GAAP is used across organizations of different sizes and industries for carrying out various accounting functions:
- Producing financial statements, namely the balance sheet, income statement, and statement of cash flows.
- Revenue recognition from the sale of goods or services.
- Expense recognition with the matching principle, which requires expenses to be recognized in the same period as the related revenue.
- Measuring assets (like property and equipment) and liabilities (loans and obligations).
- Accounting policies and assumptions in areas such as inventory valuation methods, depreciation methods, and criteria for estimating fair value.
- Consolidation of financial statements and various business combinations, including acquisitions and mergers.
No matter what incentives drive a company's decision to maintain GAAP compliance, to do so they typically have to hire professional accountants who are trained in GAAP to conduct internal audits.
Meanwhile, it’s worth noting that GAAP is primarily used in the USA. Other countries have their own accounting principles or employ International Financial Reporting Standards (IFRS). The latter set, which is used on a wider scale globally, was developed and is maintained by the International Accounting Standards Board (IASB). We'll look into the differences between GAAP and IFRS later in the article.
How is GAAP used for AP?
One essential component of the financial cycle is Accounts Payable (AP), which refers to the amounts owed by an entity to its suppliers, vendors, and creditors for goods and services received. There are several key pain points in AP, including a lack of transparency and accountability in transactions, inaccurate or incomplete financial data, and unauthorized payments. GAAP helps accountants eliminate or, at least, effectively minimize them by creating a clear audit trail of all AP transactions and encouraging companies to use reliable approaches to presenting their expenses and liabilities.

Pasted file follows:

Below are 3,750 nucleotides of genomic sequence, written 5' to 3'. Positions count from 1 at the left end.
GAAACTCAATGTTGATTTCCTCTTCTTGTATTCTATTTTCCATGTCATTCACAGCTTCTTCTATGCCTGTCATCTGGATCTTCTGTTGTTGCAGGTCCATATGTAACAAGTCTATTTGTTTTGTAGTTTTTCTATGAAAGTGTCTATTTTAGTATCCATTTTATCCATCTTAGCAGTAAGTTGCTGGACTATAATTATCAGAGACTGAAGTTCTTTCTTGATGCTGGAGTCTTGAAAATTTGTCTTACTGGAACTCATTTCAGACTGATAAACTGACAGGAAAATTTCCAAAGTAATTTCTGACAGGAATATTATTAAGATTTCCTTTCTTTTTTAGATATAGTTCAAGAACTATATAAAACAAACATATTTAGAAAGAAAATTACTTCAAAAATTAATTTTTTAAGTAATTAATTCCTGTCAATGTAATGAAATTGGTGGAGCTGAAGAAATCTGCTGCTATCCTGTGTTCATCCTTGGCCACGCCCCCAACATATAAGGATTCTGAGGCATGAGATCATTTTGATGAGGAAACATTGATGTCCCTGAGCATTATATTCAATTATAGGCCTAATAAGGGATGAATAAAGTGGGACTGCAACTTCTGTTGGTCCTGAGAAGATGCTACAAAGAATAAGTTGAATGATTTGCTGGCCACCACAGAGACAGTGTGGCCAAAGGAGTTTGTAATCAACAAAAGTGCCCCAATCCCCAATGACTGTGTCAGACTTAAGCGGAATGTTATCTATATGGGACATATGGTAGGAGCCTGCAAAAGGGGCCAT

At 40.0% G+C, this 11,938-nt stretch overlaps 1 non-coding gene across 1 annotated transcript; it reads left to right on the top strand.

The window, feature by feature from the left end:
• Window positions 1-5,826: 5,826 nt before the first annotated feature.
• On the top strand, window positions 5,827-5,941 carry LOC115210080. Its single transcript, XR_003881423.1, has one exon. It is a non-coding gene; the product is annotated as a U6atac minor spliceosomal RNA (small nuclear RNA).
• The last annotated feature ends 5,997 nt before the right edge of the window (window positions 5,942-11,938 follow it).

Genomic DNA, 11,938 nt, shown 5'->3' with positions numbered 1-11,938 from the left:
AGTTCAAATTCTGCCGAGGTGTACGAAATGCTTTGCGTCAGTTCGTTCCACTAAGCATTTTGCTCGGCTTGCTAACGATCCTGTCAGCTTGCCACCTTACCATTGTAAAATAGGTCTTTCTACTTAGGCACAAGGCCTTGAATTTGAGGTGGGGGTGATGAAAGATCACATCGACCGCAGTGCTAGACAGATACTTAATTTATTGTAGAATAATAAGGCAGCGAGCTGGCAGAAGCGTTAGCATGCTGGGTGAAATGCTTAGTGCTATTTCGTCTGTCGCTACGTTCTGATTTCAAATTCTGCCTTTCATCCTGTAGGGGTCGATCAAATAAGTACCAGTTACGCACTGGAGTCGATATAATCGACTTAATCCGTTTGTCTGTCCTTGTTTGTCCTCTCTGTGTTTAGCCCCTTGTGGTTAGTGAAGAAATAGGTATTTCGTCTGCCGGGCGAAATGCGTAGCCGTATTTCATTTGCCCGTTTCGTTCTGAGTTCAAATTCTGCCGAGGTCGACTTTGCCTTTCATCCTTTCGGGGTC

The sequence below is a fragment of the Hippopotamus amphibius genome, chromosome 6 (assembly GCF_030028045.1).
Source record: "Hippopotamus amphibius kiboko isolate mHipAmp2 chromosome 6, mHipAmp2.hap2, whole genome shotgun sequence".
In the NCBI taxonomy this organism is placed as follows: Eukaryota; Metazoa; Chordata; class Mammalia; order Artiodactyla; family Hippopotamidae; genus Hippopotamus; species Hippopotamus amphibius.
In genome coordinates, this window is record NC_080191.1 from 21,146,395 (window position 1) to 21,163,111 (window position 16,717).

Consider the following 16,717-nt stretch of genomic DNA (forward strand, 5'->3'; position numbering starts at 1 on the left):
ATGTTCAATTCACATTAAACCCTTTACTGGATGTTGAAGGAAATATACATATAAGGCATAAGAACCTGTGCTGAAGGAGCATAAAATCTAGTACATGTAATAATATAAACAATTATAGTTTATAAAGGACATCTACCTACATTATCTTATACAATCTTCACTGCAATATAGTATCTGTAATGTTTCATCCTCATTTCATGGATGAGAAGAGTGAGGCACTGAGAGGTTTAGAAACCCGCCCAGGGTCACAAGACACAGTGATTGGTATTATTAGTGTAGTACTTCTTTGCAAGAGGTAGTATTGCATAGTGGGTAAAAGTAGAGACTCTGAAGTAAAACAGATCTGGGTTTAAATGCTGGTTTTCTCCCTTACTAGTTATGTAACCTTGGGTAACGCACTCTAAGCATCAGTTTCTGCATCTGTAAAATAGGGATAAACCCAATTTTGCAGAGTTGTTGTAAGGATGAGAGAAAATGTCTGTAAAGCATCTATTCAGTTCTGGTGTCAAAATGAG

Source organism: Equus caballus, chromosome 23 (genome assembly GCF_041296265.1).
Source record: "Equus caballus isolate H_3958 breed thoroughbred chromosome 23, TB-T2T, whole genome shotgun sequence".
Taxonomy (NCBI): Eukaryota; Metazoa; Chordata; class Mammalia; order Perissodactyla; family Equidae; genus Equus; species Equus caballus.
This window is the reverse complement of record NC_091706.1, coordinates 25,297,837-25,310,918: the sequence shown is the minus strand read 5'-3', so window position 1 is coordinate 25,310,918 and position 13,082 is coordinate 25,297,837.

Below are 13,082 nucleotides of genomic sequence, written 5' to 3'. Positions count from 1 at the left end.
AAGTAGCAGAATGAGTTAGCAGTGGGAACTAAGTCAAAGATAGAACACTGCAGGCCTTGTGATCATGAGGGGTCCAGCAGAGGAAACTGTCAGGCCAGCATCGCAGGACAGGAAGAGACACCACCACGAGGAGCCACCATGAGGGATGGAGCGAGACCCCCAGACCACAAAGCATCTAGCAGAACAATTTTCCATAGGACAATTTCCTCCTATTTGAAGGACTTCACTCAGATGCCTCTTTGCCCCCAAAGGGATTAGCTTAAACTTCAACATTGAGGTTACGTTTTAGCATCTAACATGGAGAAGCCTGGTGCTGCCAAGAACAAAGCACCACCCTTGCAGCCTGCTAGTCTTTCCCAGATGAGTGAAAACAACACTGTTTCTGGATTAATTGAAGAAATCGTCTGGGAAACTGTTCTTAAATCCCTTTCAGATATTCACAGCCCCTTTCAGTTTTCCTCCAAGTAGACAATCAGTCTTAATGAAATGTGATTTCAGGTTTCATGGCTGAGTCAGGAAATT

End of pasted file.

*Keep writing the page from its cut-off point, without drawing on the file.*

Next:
GAAP requires organizations to use accrual accounting, which means that expenses must be recorded when incurred, regardless of when the actual payment is made. In the context of AP, this means that accountants match revenues with related expenses in the same accounting period. Such an approach provides a more accurate representation of a company's financial position and performance compared to cash basis accounting. The reason for this is that accrual reporting reflects the actual timing of business activities and allows for a more meaningful analysis of profitability and financial ratios compared to a cash-based approach.
GAAP requires companies to apply consistent classification methods, without changing them between financial periods. Under the protocol, expenses are classified by both their nature (e.g., office supplies, rent, utilities) and their function (e.g., cost of goods sold, selling, and administrative expenses). The nature-of expense classification provides insights into the types of expenses incurred, while the functional classification presents expenses based on their role within the operations of the business.